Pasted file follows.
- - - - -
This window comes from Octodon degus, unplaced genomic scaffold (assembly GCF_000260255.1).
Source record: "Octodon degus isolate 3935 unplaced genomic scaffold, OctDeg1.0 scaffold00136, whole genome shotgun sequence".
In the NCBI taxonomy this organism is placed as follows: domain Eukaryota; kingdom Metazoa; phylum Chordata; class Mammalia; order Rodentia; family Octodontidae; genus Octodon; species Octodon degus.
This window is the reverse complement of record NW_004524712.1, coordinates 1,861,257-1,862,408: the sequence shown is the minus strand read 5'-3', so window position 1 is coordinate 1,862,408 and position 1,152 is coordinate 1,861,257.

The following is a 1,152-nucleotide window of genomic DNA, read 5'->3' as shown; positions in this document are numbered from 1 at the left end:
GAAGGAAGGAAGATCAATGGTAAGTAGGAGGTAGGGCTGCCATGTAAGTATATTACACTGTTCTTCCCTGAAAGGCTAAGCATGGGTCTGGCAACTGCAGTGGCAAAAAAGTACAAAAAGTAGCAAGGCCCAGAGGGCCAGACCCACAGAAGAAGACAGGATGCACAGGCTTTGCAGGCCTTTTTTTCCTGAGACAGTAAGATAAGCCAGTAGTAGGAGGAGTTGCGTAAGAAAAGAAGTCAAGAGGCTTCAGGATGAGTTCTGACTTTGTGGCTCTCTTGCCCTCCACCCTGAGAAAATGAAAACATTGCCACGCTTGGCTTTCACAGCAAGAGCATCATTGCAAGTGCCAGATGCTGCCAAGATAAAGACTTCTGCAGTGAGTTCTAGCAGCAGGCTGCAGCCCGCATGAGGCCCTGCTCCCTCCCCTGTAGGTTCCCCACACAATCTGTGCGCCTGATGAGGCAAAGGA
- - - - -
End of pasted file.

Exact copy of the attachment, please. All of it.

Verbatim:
This window comes from Octodon degus, unplaced genomic scaffold (assembly GCF_000260255.1).
Source record: "Octodon degus isolate 3935 unplaced genomic scaffold, OctDeg1.0 scaffold00136, whole genome shotgun sequence".
In the NCBI taxonomy this organism is placed as follows: domain Eukaryota; kingdom Metazoa; phylum Chordata; class Mammalia; order Rodentia; family Octodontidae; genus Octodon; species Octodon degus.
This window is the reverse complement of record NW_004524712.1, coordinates 1,861,257-1,862,408: the sequence shown is the minus strand read 5'-3', so window position 1 is coordinate 1,862,408 and position 1,152 is coordinate 1,861,257.

The following is a 1,152-nucleotide window of genomic DNA, read 5'->3' as shown; positions in this document are numbered from 1 at the left end:
GAAGGAAGGAAGATCAATGGTAAGTAGGAGGTAGGGCTGCCATGTAAGTATATTACACTGTTCTTCCCTGAAAGGCTAAGCATGGGTCTGGCAACTGCAGTGGCAAAAAAGTACAAAAAGTAGCAAGGCCCAGAGGGCCAGACCCACAGAAGAAGACAGGATGCACAGGCTTTGCAGGCCTTTTTTTCCTGAGACAGTAAGATAAGCCAGTAGTAGGAGGAGTTGCGTAAGAAAAGAAGTCAAGAGGCTTCAGGATGAGTTCTGACTTTGTGGCTCTCTTGCCCTCCACCCTGAGAAAATGAAAACATTGCCACGCTTGGCTTTCACAGCAAGAGCATCATTGCAAGTGCCAGATGCTGCCAAGATAAAGACTTCTGCAGTGAGTTCTAGCAGCAGGCTGCAGCCCGCATGAGGCCCTGCTCCCTCCCCTGTAGGTTCCCCACACAATCTGTGCGCCTGATGAGGCAAAGGA